WHAT’S UP D’OC?
There was nothing really wrong with Sully D'Oc AA, but whatever the missing link that has so far prevented him from winning in Britain might well have been remedied by a wind op. Prolific in France over hurdles, Sully D’Oc AA has yet to put it all together over fences in this country, but the ingredients are clearly there, and this may be the day to successfully stir them, bouncing fresh and breathing freer, in a race in which he shaped very, very well last year, from a 6lb higher mark.
The last time we saw him was in the Timeform Novices Handicap Chase on trials day, when the first two were subsequent Festival winners, Simply The Betts and Imperial Aura, both far stronger stayers at 2½m than Sully D’Oc AA, who got into contention easily – and traded only 4/1 in-running - before fading to fifth.
We’re not quite in ‘now or never’ territory with him, but everything is in place for a big run, from the wind op (and added tongue strap) to his helpful handicap mark, and from the perfect trip to the stable form, Anthony Honeyball having won with three reappearing runners in the last week, including Acey Milan, who likewise had breathing surgery over the summer.
Watch every race from Ascot’s first National Hunt fixture of the season live on Sky Sports Racing (Sky 415 | Virgin 535) on Saturday 31st October.
A SCORE TO SETTLE
Think back to this race last year and one of the most bizarre finishes you’ll ever see, when Capeland was disqualified after stablemate Diego Du Charmil effectively elbowed him off the track at the last fence. There’s no Diego Du Charmil to get in his way this time, though Capeland has got top weight, in a fairly lop-sided handicap, where only one other horse carries above 10-10.
In theory, therefore, Capeland’s class should count all the more, and, like most Paul Nicholls horses, he goes very well when fresh.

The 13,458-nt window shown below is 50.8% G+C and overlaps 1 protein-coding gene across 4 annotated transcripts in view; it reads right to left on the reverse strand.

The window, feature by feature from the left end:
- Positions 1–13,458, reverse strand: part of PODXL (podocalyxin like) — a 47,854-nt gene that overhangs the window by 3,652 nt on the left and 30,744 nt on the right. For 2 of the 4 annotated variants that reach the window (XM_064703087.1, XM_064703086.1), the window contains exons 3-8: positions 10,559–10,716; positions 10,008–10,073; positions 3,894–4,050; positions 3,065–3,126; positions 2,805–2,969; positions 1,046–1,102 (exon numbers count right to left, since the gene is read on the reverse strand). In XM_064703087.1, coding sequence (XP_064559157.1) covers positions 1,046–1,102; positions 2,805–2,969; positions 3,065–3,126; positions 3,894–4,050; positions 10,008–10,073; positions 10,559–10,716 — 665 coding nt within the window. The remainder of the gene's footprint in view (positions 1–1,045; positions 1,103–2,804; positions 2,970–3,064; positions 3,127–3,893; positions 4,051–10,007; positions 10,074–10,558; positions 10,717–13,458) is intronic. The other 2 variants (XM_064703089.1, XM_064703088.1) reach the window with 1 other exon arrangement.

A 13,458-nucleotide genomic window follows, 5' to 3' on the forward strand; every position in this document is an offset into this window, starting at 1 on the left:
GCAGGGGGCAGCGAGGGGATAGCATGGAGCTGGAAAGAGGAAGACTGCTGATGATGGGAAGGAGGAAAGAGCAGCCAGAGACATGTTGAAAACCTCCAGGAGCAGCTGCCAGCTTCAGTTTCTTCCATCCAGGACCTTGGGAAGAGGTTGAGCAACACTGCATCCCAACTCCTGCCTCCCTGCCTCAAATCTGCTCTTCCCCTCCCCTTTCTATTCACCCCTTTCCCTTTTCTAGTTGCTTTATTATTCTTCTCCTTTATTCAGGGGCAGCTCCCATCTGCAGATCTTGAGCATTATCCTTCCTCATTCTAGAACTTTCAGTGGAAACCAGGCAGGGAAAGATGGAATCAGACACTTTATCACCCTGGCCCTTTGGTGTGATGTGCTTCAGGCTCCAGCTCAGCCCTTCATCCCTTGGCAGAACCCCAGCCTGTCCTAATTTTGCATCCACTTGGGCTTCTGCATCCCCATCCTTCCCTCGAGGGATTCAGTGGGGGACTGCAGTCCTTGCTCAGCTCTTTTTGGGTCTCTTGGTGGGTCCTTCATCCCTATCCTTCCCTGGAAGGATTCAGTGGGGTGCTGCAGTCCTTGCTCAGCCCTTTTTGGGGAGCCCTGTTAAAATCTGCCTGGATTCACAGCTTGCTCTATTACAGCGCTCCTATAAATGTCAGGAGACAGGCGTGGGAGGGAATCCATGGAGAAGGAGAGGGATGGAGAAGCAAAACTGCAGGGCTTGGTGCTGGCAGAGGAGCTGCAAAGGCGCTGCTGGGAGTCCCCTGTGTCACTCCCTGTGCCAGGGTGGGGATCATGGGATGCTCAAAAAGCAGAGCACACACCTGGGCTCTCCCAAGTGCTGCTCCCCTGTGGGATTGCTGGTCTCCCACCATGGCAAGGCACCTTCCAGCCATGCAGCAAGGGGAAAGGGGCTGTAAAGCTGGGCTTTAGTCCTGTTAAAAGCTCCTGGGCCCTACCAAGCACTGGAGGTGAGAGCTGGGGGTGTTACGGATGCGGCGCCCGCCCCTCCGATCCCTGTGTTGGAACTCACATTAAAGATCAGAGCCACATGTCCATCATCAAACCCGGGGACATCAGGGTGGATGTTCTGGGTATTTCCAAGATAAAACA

What else helps Capeland is the presence of Flaminger and Molineaux, who pretty much have the one speed and the one style, and the faster they go the happier Capeland will be, plugging into his high cruising speed and accurate jumping; and he has won before under Bryony Frost.
A FRESH START
His stats through late-summer and early-autumn show that Tom Lacey means business, and you get the feeling this Listed handicap has been circled by him for Sebastopol for some time. That’s because Sebastopol is best when fresh, from the evidence so far, as he has won first time out in 2018, 2019 and 2020, each time off an absence.
In other words, Lacey has saved up the horse’s freshness this season for this high-end handicap, for which Sebastopol has a big weight, but justifiably so from the way he won at both Wincanton and Musselburgh last term, significantly the twice he was fresh.
It was either this or the Greatwood for him (entered at Cheltenham in a fortnight), probably an either/or scenario given how he operates, not one for quick turnarounds from what we know, making it more meaningful that his target is Ascot.
A PONT TO PROVE
Adrien Du Pont is only eight, and I say ‘only’ because it feels like he’s been around for years and years. He did a lot early on, in fairness, winning the Grade 1 Finale Juvenile Hurdle at Chepstow and soon into Graded company as a chaser, too, but he never really got going last season, when he ran just three times, including when pulled up (off 149) in this very race.
The upshot is that he’s suddenly a very well handicapped horse, effectively racing off 139 here, incorporating Bryan Carver’s 5lb claim, and that puts him right in the game, if he has been refreshed and reprogrammed during the summer, something at which Paul Nicholls excels.
There’ll be plenty ahead of him in the betting, understandably so, but he went off only 13/2 for this race two years ago, when doing well for fourth, and he might just be a lively longshot off a career-low mark.